If humans disappeared today, and aliens visited in the future, for how long would plastic or other "obviously" non-natural polymers be detectable on the planet, using known or plausible technology. That is, how likely would it be that the aliens would say: "Clearly, the presence of these molecules indicates past technological activity"?

I'm mostly interested in accidental preservation of plastic (buried in sediment, microplastics in the ocean, etc.), but also the long-term stability if, for instance, someone intentionally tried to preserve a plastic artifact. Could it survive for thousands of years if adequately protected? Millions? Billions?

Comments imply that if isolated from biological activity, at least some plastics are sufficiently stable to survive for billions of years (I assume that requires temps below, say, 40C or so?). Is it plausible for plastic to end up in an arid region, get buried in sediment, and survive for millions of years intact while getting buried under successive layers? At what pressure would the plastics degrade and no longer be recognizable as the product of technology? I assume this would occur well before it turns into coal.

Finally, while I recognize that this is the Chemistry SE and not Biology, are all plastic species today degradable by some known biological organism (meaning, for each specie, does there exist a known bacterium that eats it)? Is there a reason that life would not eventually adapt a way to "eat" every kind of plastic/polymer we produce (like, not enough energy to recover, etc.)?

Note: I have basically a high-school level understanding of chemistry, so apologies for the ill-posed question.

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    $\begingroup$ I think you can make the argument that a minute amount of plastic will be lucky enough to survive until the Sun turns into a red giant, at which point it'll be incinerated (along with the entirety of Earth's crust). So that's an upper bound of ~6 billion years. $\endgroup$ Jul 21 '19 at 3:11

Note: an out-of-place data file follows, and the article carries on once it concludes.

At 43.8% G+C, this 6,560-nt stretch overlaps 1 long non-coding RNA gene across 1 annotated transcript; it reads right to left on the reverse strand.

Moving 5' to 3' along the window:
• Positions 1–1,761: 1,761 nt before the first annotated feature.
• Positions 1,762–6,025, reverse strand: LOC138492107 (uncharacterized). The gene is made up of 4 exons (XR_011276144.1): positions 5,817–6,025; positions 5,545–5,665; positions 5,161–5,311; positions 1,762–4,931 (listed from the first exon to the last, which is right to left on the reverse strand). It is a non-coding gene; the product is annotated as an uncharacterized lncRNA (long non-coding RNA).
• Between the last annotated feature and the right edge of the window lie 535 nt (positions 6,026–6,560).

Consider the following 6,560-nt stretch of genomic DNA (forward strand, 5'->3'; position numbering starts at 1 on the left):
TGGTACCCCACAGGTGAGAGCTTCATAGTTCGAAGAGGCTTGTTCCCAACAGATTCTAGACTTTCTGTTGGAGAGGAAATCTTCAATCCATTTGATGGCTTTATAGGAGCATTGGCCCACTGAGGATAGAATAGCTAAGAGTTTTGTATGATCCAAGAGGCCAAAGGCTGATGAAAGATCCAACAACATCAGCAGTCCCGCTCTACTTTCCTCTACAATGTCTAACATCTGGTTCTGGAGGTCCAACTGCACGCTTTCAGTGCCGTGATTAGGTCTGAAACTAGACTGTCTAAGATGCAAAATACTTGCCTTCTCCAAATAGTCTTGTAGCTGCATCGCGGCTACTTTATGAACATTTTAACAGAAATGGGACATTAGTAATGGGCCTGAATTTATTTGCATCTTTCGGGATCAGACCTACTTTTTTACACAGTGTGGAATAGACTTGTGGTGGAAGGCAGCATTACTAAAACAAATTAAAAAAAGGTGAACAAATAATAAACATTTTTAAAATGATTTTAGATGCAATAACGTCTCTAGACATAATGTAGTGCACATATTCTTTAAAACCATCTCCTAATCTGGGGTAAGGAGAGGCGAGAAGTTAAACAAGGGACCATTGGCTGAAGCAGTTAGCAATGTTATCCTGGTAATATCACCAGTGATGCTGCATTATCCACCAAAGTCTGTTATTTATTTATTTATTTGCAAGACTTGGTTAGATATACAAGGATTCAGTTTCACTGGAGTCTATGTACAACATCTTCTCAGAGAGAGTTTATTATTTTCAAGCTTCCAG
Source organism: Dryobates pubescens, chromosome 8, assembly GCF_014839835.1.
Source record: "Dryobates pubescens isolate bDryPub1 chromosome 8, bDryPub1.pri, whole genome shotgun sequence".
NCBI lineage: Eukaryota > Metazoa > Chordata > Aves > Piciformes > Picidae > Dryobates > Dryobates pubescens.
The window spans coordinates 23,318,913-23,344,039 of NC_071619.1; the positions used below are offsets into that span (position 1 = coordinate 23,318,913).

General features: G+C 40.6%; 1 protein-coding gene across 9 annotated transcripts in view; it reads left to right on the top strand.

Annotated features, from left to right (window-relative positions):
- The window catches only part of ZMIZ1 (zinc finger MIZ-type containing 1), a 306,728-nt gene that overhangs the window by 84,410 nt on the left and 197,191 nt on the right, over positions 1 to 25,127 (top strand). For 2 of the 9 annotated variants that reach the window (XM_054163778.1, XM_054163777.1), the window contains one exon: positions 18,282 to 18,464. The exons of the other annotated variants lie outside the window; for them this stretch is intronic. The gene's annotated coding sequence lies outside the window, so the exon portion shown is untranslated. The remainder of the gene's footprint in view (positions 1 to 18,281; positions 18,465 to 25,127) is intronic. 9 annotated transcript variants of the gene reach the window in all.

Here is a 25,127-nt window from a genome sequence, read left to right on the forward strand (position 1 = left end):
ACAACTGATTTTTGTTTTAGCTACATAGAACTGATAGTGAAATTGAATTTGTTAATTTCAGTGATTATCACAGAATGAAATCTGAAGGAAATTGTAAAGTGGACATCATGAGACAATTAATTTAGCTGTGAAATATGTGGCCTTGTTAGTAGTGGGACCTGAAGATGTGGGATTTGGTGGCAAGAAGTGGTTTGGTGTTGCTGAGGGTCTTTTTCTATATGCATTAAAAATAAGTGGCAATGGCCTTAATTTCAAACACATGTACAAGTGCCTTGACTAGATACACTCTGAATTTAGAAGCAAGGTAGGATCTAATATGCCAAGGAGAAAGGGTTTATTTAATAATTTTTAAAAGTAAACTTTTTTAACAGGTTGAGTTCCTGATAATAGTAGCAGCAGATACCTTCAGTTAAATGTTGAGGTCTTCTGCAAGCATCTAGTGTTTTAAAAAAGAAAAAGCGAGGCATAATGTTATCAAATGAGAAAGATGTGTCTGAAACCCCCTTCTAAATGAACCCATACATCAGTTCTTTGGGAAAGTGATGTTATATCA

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    $\begingroup$ You may indeed be more interested into the half lives of different plastic species. Degradation conditions are very important as on one end highly isolated plastic (held under vacuum in a glass recipient) would virtually not degrade and on the other end, concentrations of plastic in areas where degradation conditions are ideal would favour "rapid" decomposition (some bacteria eat some kinds of plastic, so if you concentrate the specific kind in a specific area with those bacteria and their other requirements, such as water, they'd degrade faster). $\endgroup$
    – Veritas
    Jul 21 '19 at 3:57
  • $\begingroup$ In present form, the question is too broad. If you allow «polymers» as place holder for «plastics», than are such materials which decompose easier (e.g., polylactic acids) than other (PVC, teflon). $\endgroup$
    – Buttonwood
    Jul 21 '19 at 16:17
  • $\begingroup$ Surely future archaeologists will have a lot to dig for. $\endgroup$
    – Alchimista
    Jul 22 '19 at 11:00

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